Prior to his team’s state semifinal football game Saturday evening, Skyview defensive lineman Anthony Chamberlain asked me to come find him after the contest.
Moments after Skyview’s victory over Lake Stevens, I made my way down to the Tacoma Dome field. Chamberlain and his teammates were busy celebrating with their fans.
He noticed me, walked over, and this is what he had to say:
“I told Parker from the get-go, we’re going to get him a ring. We’re on that path. We’ve got one more game to do it.”
Parker is Parker Henry, the Class 4A Greater St. Helens League offensive player of the year and the leading rusher in all of Class 4A Washington football.
It was a touching moment, to hear one player say that he is working to get a championship ring for another player.
It also seemed a bit odd.
Face it: All of the Skyview players want a ring. All of them have worked to get in the position they are in today, one win away from earning a state championship.
Yet none of the players want to let Parker Henry down. None of them want to disappoint him.
Because Parker Henry has never let them down; he has never disappointed them.
This has very little to do with the 2,161 yards rushing and 31 touchdowns this season. It has everything to do with Parker Henry in the weight room, watching game film, being a friend, being a leader.
“He is the epitome of what Skyview football is about,” senior defensive back David Garlington said. “By far, he’s the hardest working and most dedicated person I know.”
I talked to a couple of his coaches. They weren’t surprised to hear Chamberlain’s assessment. Yes, the players all want to win for themselves, for each other, for their program, for their school. But they all also want to win for Parker Henry.
It’s not hyperbole. It’s just the way it is.
In fact, it’s the way it’s always been.
The coaches remember hearing about “the greatest running back in CCYF.” Yes, Parker Henry even dominated while playing Clark County Youth football.
Henry also was a ball boy for the Skyview varsity, long before he was a high school student. The coaches said he worked hard at that skill, making sure he was in the right place at the right time and paying attention.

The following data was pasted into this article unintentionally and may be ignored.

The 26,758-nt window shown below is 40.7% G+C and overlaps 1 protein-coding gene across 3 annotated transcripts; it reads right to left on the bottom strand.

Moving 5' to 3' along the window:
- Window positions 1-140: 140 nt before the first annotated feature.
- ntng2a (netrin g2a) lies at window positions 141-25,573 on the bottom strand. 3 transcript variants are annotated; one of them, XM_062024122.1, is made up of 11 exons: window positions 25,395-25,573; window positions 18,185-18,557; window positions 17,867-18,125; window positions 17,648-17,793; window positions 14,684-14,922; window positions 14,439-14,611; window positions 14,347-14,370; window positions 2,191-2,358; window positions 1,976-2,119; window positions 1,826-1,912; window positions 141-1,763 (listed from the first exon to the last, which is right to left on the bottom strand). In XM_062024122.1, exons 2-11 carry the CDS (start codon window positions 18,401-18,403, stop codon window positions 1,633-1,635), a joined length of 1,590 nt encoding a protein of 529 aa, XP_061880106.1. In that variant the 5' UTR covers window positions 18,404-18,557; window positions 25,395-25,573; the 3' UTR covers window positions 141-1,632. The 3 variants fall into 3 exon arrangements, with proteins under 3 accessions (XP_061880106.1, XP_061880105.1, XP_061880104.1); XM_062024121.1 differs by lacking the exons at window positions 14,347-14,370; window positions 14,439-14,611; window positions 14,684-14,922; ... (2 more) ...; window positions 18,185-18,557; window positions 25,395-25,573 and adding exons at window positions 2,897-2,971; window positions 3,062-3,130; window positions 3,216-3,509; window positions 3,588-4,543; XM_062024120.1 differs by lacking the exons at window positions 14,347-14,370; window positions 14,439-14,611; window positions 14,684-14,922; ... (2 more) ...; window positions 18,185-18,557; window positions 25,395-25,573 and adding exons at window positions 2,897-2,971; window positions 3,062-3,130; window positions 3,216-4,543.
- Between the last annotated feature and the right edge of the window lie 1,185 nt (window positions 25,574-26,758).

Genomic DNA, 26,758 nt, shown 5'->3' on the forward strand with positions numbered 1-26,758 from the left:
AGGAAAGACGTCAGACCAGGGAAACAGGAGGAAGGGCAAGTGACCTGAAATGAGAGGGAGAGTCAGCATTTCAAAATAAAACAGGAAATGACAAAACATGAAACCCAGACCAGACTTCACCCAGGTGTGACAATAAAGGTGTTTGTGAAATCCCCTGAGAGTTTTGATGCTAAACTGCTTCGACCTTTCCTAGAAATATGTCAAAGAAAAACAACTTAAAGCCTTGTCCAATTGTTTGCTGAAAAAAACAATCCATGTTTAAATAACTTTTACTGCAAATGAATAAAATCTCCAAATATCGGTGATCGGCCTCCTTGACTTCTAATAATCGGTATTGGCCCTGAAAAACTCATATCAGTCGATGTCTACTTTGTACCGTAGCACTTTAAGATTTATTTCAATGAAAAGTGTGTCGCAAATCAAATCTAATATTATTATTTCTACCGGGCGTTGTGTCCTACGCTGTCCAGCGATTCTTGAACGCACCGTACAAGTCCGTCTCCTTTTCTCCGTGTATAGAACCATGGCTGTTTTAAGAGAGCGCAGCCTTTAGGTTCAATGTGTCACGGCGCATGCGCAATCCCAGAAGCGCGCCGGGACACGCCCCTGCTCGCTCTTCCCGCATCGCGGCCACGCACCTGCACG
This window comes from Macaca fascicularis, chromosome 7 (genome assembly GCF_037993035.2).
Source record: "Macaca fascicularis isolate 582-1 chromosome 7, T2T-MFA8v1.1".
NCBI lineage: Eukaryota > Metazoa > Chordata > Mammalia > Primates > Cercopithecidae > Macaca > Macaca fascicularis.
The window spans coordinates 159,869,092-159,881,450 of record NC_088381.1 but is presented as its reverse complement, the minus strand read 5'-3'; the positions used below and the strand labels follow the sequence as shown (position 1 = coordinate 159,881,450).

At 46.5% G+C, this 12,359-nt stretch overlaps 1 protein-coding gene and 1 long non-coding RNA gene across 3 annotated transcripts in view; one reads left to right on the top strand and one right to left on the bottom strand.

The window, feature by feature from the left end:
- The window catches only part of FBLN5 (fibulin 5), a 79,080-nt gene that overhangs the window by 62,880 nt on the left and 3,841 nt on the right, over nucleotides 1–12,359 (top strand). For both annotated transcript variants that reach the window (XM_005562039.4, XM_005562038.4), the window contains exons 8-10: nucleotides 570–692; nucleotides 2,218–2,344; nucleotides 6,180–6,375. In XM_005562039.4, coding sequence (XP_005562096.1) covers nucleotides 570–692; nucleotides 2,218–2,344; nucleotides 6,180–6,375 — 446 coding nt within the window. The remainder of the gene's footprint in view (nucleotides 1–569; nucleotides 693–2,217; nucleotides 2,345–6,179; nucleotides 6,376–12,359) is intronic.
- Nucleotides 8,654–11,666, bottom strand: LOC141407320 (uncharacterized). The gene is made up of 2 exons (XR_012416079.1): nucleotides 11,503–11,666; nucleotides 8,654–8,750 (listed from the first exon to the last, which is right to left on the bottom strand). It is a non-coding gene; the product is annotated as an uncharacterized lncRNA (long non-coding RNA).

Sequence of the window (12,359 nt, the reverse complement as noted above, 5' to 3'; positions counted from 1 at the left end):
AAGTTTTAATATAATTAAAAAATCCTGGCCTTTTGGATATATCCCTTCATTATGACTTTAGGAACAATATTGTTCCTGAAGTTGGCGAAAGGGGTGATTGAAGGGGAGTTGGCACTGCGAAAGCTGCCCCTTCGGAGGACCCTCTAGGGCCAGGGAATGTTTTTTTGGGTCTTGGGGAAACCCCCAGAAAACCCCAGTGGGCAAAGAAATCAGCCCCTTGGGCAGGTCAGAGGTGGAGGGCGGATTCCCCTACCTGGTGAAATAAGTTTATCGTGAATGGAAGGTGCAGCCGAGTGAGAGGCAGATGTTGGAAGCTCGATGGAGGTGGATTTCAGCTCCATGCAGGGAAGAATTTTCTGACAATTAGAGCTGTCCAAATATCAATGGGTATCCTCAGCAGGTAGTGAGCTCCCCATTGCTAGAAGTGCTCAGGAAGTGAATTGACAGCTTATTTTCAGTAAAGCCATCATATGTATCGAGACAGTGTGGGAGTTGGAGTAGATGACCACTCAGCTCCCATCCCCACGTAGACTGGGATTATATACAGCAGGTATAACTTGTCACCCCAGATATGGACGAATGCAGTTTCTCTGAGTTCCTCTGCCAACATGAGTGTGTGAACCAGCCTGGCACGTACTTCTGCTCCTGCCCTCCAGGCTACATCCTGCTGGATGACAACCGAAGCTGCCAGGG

Trust me, a ball boy who fails to pay attention when his team has the ball is just a bratty little kid slowing down the game, ticking off the game officials. There is a discipline to being a ball boy, and Henry wanted to perfect that, too.
Senior defensive lineman Riley Bockmier knows a thing or two about what it takes to excel. He has endured two knee surgeries in his high school career and had to will himself in the weight room to get back to the game he loves. He believes he is one of the most intense people he knows when it comes to the strength and conditioning. But he cannot say he is the most intense.
“You don’t understand how hard this kid works,” Bockmier said of Henry. “Pound for pound, he is the strongest kid I ever met.”
When Bockmier first noticed Henry’s intensity, he said he was going match it.
“I tried, but I couldn’t,” he said.
Even if it did not come as a surprise, it had to be cool for Parker Henry to be named the 4A GSHL player of the year, as voted on by the coaches. It is special to be recognized for one’s performances.
But it has to be even greater for Parker Henry to hear such praise from his teammates.
Think about it. The Skyview Storm had just advanced to the state championship game for the first time in the program’s history, and the first thing Anthony Chamberlain wanted to talk about was winning it all for Parker Henry.
It’s a good thing for any program to have the best player in the league.
It’s a great thing when that player is the hardest working athlete on the team, the most dedicated to the program, the most everything.
Don’t ask the media. Don’t ask the coaches. Just ask his teammates.
Parker Henry is Mr. Skyview Football.
Paul Valencia covers high school football for The Columbian. He can be reached at 360-735-4557 or e-mail at firstname.lastname@example.org.